Going from top to bottom, explaining the diagram we start with the user. They can be ether using Veeam Backup and Recovery installed at their location or users that have the Windows Agent installed on their servers or laptops. After they have signed up and got a username and password for the service, they connect to the DNS name of the service, in this demo case ”” – By using instead of just you have a logical DNS name to store you customer portal, product information etc. on a webserver with the DNS name “ The DNS record points to 1 IP address on each of the Cloud gateway servers and by that method it’s DNS round robin load balanced.

The Cloud Gateway servers are on a DMZ and behind your external firewall. Only port TCP/UDP 6180 is open from the internet to those IP’s. The Cloud gateways communicates to the Veeam server on ports TCP 6160-6169, to the WAN accelerator on ports TCP 2500-5000 and Ports TCP 6164-6165, and finally to the Repository server on ports TCP 2500-5000.

Next part of the diagram is the Services network where the Veeam server resides as well as Enterprise manager if used. In this network you most likely have you management service AD installation as well as the database for the Veeam install. You can of course have the database installed on the Veeam server as well, but for larger installations its better separate the roles and have a separate VM running the SQL services.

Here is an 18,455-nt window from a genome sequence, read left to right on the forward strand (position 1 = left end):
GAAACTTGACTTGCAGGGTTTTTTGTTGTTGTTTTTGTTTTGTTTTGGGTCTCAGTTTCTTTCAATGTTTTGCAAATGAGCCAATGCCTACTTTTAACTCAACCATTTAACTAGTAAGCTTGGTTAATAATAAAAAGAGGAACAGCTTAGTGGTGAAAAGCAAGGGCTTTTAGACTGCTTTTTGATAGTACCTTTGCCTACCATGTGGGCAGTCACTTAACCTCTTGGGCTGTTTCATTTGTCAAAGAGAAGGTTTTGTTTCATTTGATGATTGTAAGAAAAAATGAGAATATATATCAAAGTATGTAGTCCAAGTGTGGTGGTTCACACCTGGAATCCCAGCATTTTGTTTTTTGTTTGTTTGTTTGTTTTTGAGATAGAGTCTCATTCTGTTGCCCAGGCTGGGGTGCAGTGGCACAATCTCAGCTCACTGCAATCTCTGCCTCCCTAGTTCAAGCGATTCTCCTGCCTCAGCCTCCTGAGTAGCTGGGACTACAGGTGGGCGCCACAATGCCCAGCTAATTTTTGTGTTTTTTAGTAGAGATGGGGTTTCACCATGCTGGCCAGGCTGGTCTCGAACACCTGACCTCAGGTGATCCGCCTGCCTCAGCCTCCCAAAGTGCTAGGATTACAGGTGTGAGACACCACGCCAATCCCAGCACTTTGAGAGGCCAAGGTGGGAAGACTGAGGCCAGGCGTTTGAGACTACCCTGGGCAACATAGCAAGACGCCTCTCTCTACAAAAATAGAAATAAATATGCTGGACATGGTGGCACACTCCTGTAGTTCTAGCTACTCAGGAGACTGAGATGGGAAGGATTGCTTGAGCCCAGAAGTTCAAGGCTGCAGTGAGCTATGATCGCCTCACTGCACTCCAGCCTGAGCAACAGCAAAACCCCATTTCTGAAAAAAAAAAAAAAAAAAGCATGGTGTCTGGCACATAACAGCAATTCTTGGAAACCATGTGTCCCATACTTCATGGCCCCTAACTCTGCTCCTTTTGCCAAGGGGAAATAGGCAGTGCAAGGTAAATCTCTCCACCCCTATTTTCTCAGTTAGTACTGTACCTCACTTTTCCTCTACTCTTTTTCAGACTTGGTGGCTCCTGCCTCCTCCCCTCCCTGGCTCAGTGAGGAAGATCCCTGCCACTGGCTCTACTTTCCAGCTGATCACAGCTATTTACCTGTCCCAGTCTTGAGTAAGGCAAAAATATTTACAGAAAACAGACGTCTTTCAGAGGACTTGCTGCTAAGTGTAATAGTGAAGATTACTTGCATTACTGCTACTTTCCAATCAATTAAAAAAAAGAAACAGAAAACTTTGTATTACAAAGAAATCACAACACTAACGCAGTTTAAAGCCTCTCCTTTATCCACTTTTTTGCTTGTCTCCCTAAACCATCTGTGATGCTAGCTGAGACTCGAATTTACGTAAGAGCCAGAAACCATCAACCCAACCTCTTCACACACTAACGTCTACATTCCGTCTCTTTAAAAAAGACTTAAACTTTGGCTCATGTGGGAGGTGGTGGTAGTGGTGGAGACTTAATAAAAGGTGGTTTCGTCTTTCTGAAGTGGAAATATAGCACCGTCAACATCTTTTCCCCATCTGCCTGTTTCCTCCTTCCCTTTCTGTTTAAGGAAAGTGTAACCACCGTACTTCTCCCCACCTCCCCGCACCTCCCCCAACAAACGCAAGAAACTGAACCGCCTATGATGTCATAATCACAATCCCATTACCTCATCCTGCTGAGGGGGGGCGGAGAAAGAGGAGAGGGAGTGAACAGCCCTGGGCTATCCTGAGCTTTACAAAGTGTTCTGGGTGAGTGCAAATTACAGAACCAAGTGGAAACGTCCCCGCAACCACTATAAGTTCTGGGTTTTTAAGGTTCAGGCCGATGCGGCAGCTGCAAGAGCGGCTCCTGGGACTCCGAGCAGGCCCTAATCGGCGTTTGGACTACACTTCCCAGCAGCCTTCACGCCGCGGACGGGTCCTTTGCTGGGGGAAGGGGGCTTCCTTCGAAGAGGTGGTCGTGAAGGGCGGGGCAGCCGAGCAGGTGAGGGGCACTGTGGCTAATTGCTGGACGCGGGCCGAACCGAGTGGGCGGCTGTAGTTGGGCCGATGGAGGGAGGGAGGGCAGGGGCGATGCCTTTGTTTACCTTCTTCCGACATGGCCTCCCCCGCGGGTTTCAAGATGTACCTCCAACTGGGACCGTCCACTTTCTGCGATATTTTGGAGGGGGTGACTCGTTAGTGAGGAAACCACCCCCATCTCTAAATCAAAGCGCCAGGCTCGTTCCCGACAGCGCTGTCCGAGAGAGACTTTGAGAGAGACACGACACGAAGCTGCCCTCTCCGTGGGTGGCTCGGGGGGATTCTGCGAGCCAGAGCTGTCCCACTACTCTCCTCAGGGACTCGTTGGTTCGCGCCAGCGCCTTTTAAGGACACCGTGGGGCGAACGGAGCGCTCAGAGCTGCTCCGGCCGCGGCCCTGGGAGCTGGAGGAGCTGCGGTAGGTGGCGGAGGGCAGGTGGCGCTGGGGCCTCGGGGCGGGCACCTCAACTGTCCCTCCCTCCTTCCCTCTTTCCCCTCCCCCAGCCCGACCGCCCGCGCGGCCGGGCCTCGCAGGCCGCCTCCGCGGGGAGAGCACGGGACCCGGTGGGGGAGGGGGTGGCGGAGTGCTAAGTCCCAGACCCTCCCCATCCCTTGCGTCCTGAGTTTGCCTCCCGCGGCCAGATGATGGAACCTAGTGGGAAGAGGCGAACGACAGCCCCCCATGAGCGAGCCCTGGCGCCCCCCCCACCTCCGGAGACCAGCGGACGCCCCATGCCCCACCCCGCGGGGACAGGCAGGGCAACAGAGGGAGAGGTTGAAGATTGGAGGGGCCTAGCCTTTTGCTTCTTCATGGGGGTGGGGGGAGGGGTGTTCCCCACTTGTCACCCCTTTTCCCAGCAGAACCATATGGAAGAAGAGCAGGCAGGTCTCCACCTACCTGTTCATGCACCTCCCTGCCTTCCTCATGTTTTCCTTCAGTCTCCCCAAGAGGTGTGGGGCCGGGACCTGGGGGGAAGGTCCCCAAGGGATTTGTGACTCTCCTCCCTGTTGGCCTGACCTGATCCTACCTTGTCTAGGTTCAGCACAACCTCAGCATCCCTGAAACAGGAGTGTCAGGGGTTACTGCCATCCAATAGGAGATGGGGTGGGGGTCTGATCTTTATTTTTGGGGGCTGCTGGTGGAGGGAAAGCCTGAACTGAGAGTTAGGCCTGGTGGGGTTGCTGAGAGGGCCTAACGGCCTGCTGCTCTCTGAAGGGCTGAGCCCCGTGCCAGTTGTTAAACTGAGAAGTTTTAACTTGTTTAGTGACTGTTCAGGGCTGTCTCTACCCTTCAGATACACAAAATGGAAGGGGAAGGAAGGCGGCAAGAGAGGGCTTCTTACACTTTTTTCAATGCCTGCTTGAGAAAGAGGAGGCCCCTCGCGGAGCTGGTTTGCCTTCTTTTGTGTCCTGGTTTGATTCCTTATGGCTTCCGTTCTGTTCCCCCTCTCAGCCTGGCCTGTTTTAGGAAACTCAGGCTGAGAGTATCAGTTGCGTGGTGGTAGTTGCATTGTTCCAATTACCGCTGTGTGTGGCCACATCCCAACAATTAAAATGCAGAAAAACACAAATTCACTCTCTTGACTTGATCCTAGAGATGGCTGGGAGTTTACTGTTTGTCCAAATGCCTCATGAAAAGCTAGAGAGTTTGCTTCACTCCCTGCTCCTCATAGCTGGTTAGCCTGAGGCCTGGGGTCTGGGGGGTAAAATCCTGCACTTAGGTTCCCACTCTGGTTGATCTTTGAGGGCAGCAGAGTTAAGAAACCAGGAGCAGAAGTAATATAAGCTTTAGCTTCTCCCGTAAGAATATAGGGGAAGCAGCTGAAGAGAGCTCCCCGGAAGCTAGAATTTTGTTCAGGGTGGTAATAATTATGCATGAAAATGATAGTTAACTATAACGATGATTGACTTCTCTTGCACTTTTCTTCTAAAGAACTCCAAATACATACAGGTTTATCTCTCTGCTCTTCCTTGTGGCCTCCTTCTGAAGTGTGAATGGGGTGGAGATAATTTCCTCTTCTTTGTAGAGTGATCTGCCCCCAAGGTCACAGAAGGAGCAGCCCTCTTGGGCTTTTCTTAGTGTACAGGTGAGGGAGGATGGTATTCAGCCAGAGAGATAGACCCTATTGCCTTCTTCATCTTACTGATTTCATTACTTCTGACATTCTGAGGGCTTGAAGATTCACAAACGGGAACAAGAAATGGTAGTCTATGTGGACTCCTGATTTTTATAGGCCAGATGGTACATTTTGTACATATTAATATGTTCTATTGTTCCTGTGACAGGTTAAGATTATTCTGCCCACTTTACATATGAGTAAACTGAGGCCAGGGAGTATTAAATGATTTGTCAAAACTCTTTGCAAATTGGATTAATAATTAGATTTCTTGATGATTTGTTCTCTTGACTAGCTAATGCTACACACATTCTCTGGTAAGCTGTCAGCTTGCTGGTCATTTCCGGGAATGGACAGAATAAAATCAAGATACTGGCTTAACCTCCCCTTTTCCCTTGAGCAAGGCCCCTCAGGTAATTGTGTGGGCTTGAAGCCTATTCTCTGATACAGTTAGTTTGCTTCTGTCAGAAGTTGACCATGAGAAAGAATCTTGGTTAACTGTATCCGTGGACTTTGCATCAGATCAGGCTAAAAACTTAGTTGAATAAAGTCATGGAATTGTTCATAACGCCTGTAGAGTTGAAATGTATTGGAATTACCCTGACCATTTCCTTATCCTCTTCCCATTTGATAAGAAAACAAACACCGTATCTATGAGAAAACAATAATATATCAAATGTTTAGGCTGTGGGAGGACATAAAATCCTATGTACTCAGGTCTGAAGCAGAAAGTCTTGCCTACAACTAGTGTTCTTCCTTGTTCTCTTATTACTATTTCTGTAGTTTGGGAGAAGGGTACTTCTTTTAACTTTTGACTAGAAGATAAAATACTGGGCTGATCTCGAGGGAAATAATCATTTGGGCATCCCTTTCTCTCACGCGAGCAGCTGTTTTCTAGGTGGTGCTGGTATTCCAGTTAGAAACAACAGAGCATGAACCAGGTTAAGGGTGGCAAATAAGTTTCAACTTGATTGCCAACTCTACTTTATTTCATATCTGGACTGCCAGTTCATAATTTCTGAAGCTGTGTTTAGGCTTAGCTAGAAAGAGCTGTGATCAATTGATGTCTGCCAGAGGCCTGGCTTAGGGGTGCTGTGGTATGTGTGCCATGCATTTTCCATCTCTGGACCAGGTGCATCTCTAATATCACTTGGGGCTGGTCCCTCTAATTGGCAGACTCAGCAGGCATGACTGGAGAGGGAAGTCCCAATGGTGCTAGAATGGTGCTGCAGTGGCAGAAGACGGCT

Communications from the Veeam server to the Cloud gateways servers is on port TCP 2500-5000, but to install the Veeam service in the first place several standard windows ports needs to be open from the Veeam server to the Cloud Gateway servers. Those are TCP/UDP 135,137-139,445

The Veeam server also needs to connect to the WAN accelerator on ports TCP 6150-6164, and again to install the services ports TCP/UDP 135,137-139,445 are needed.

To the repository service, only the installation ports TCP/UDP 135,137-139,445 are needed as there is not data flowing from the Veeam Management service to the repository server.

Then to the Storage network. This network should be closed off as much as possible, and by only allowing the ports needed from the Cloud Gateways to the repository servers and WAN acceleration service, you limit the size of the attack surface. As suggested in Luca’s document, you can even close down the TCP/UDP 135.137-139,445 ports when the installation has finished of the services to make the storage network even more secure.